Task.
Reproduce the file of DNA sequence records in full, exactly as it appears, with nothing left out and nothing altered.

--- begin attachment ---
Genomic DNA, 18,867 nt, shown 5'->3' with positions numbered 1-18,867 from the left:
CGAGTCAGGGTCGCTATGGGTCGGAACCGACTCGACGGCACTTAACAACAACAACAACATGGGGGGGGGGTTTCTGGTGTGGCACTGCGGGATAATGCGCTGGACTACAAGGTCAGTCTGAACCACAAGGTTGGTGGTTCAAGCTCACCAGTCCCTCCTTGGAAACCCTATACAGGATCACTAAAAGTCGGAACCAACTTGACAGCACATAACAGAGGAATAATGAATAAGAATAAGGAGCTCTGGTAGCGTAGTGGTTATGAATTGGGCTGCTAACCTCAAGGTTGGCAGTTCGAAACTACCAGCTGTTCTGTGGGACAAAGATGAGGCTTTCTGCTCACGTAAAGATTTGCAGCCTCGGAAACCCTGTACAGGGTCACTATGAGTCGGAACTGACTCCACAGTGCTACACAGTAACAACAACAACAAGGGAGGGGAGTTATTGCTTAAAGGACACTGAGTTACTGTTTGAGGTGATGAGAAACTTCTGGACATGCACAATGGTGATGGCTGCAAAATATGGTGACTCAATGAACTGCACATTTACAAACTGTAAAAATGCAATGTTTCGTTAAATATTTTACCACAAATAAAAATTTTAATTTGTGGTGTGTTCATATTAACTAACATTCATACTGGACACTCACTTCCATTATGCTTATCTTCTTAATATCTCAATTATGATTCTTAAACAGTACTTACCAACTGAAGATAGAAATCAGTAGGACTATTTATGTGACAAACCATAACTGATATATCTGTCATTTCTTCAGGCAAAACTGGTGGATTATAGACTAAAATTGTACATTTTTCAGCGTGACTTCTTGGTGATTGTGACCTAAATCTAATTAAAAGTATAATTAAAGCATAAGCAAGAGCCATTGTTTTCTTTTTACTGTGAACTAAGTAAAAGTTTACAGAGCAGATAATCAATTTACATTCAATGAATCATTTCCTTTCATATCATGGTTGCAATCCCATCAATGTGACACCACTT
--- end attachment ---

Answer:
Genomic DNA, 18,867 nt, shown 5'->3' with positions numbered 1-18,867 from the left:
CGAGTCAGGGTCGCTATGGGTCGGAACCGACTCGACGGCACTTAACAACAACAACAACATGGGGGGGGGGTTTCTGGTGTGGCACTGCGGGATAATGCGCTGGACTACAAGGTCAGTCTGAACCACAAGGTTGGTGGTTCAAGCTCACCAGTCCCTCCTTGGAAACCCTATACAGGATCACTAAAAGTCGGAACCAACTTGACAGCACATAACAGAGGAATAATGAATAAGAATAAGGAGCTCTGGTAGCGTAGTGGTTATGAATTGGGCTGCTAACCTCAAGGTTGGCAGTTCGAAACTACCAGCTGTTCTGTGGGACAAAGATGAGGCTTTCTGCTCACGTAAAGATTTGCAGCCTCGGAAACCCTGTACAGGGTCACTATGAGTCGGAACTGACTCCACAGTGCTACACAGTAACAACAACAACAAGGGAGGGGAGTTATTGCTTAAAGGACACTGAGTTACTGTTTGAGGTGATGAGAAACTTCTGGACATGCACAATGGTGATGGCTGCAAAATATGGTGACTCAATGAACTGCACATTTACAAACTGTAAAAATGCAATGTTTCGTTAAATATTTTACCACAAATAAAAATTTTAATTTGTGGTGTGTTCATATTAACTAACATTCATACTGGACACTCACTTCCATTATGCTTATCTTCTTAATATCTCAATTATGATTCTTAAACAGTACTTACCAACTGAAGATAGAAATCAGTAGGACTATTTATGTGACAAACCATAACTGATATATCTGTCATTTCTTCAGGCAAAACTGGTGGATTATAGACTAAAATTGTACATTTTTCAGCGTGACTTCTTGGTGATTGTGACCTAAATCTAATTAAAAGTATAATTAAAGCATAAGCAAGAGCCATTGTTTTCTTTTTACTGTGAACTAAGTAAAAGTTTACAGAGCAGATAATCAATTTACATTCAATGAATCATTTCCTTTCATATCATGGTTGCAATCCCATCAATGTGACACCACTT